For those thinking of leaving a situation where family violence is present, it is important to first have a safety plan. Ensure that there is somewhere safe you can stay in the immediate separation period, such as a friend, family member, or shelter. In order to specifically avoid stalking and/or harassment, you can try to find a safe place that is less familiar to your partner. More information is available at: https://pathssk.org/
For those concerned about their family legal obligations, you can book a consultation with a lawyer at Evolve Family Law or another firm at any point in the process. It may give you more peace of mind to speak to a lawyer before leaving the relationship, especially if there are children involved. Common questions that clients may have in this situation include:
- Do I have to facilitate any parenting time with my abusive partner?
- Do I have to tell my partner where I am living with our children if I have fears they may stalk or harass us?
- Do I have to answer their phone calls/talk to them/update them on our child?
If we’re looking to proceed through the Court to resolve a family law matter, it is very important that we know exactly what behavior is happening. Even with the expansion of the definition of family violence, it is oftentimes still difficult to prove to the Court that family violence, specifically stalking is happening. The particular problem with stalking, in contrast to strictly harassing behavior, is often our client, the victim, has no hard “proof” that they are being stalked. This compounds the problem, especially if the parents are trying to share parenting, and therefore are in some form of contact and have to share the same physical place at times. We typically recommend any client with safety concerns document what they can and contact the Police immediately. Having communications with the Police especially those documented (such as in a police report) goes a long way in establishing family violence with the Court.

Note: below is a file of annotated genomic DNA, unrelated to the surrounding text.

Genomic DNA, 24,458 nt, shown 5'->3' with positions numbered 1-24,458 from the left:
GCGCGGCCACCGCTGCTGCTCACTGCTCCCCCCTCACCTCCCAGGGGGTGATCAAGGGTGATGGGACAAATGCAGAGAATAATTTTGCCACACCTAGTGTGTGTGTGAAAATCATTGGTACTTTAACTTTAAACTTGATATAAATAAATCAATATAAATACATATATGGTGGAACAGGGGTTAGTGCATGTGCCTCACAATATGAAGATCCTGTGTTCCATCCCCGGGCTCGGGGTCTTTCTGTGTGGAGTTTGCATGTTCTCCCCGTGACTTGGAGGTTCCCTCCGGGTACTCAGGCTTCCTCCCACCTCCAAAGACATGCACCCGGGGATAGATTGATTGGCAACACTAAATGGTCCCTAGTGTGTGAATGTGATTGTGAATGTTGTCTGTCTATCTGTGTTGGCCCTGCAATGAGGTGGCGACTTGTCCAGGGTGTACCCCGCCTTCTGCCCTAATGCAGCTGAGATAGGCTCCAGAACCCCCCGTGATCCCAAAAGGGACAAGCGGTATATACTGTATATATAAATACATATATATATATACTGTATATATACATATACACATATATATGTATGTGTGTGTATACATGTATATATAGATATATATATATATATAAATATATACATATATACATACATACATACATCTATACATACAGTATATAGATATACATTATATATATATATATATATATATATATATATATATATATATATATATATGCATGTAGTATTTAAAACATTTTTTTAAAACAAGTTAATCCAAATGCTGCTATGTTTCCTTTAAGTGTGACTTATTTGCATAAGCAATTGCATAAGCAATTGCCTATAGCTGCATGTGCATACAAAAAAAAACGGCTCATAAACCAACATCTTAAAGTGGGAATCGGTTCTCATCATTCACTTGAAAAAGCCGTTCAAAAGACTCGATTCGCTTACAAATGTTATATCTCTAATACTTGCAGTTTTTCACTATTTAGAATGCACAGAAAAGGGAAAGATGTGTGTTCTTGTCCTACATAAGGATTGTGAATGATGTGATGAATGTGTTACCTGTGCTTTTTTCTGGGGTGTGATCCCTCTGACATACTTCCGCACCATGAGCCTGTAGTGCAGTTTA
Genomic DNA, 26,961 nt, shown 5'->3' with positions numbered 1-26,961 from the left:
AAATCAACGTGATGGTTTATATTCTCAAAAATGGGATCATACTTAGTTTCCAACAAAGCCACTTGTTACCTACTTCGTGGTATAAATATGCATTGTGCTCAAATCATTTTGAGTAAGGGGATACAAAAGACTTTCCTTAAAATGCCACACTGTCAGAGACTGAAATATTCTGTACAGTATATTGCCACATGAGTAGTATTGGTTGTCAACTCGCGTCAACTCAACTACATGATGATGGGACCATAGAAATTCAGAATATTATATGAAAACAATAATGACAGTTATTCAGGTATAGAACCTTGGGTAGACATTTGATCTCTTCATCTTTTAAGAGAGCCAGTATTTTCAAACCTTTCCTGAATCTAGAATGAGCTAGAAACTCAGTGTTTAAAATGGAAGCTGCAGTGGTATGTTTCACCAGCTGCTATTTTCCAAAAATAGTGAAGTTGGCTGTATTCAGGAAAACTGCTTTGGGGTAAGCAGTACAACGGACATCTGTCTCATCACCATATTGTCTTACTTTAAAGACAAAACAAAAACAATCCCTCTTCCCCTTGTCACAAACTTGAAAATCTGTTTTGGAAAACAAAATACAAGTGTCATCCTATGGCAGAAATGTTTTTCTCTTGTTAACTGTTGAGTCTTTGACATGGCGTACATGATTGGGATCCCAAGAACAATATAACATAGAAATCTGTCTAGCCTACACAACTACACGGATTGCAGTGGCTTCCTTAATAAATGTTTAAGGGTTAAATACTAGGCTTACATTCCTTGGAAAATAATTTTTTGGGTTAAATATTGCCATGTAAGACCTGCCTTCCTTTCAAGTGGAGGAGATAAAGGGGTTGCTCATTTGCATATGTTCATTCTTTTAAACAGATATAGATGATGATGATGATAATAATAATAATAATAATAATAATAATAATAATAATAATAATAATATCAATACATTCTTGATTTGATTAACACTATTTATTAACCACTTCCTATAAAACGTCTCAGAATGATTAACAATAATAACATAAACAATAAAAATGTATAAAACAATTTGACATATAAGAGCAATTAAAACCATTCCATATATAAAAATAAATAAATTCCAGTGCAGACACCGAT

When it comes to stalking, the Court will typically recognize the behavior as stalking if the perpetrator is repeatedly unexpectedly in the physical presence of the other party, attending at places of activities, or places of Worship. Another common example of stalking behavior is following the other party through various public places. The Court may not consider simply driving past the residence of the party or other family members as stalking, but reasonability of such interactions can be expected to be assessed.
If you think you may be experiencing stalking or have immediate concerns about intimate partner violence and are thinking of leaving an abusive relationship, contact the police. If you would like to discuss how family violence, including stalking, may affect your family law matter, you can complete our conflict search form found here to start the quick process of booking a consultation with one of our lawyers.